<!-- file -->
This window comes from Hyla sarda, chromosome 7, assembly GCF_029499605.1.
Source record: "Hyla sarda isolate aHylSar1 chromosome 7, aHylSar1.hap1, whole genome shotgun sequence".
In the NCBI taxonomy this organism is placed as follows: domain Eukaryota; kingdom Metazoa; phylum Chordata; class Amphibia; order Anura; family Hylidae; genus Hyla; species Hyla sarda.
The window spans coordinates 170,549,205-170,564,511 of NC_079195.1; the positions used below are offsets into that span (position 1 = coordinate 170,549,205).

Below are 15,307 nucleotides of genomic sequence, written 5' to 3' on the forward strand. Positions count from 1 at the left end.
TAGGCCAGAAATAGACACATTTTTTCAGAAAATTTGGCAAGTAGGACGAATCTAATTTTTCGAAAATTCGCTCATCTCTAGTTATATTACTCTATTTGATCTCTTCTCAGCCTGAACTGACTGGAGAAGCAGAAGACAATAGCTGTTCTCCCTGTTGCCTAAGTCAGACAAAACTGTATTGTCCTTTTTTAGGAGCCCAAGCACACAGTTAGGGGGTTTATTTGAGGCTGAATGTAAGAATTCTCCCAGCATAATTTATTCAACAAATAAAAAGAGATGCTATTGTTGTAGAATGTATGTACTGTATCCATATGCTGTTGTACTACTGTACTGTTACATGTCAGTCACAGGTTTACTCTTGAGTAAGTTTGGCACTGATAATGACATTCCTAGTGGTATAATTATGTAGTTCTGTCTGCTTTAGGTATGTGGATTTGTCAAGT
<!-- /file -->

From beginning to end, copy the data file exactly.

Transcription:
This window comes from Hyla sarda, chromosome 7, assembly GCF_029499605.1.
Source record: "Hyla sarda isolate aHylSar1 chromosome 7, aHylSar1.hap1, whole genome shotgun sequence".
In the NCBI taxonomy this organism is placed as follows: domain Eukaryota; kingdom Metazoa; phylum Chordata; class Amphibia; order Anura; family Hylidae; genus Hyla; species Hyla sarda.
The window spans coordinates 170,549,205-170,564,511 of NC_079195.1; the positions used below are offsets into that span (position 1 = coordinate 170,549,205).

Below are 15,307 nucleotides of genomic sequence, written 5' to 3' on the forward strand. Positions count from 1 at the left end.
TAGGCCAGAAATAGACACATTTTTTCAGAAAATTTGGCAAGTAGGACGAATCTAATTTTTCGAAAATTCGCTCATCTCTAGTTATATTACTCTATTTGATCTCTTCTCAGCCTGAACTGACTGGAGAAGCAGAAGACAATAGCTGTTCTCCCTGTTGCCTAAGTCAGACAAAACTGTATTGTCCTTTTTTAGGAGCCCAAGCACACAGTTAGGGGGTTTATTTGAGGCTGAATGTAAGAATTCTCCCAGCATAATTTATTCAACAAATAAAAAGAGATGCTATTGTTGTAGAATGTATGTACTGTATCCATATGCTGTTGTACTACTGTACTGTTACATGTCAGTCACAGGTTTACTCTTGAGTAAGTTTGGCACTGATAATGACATTCCTAGTGGTATAATTATGTAGTTCTGTCTGCTTTAGGTATGTGGATTTGTCAAGT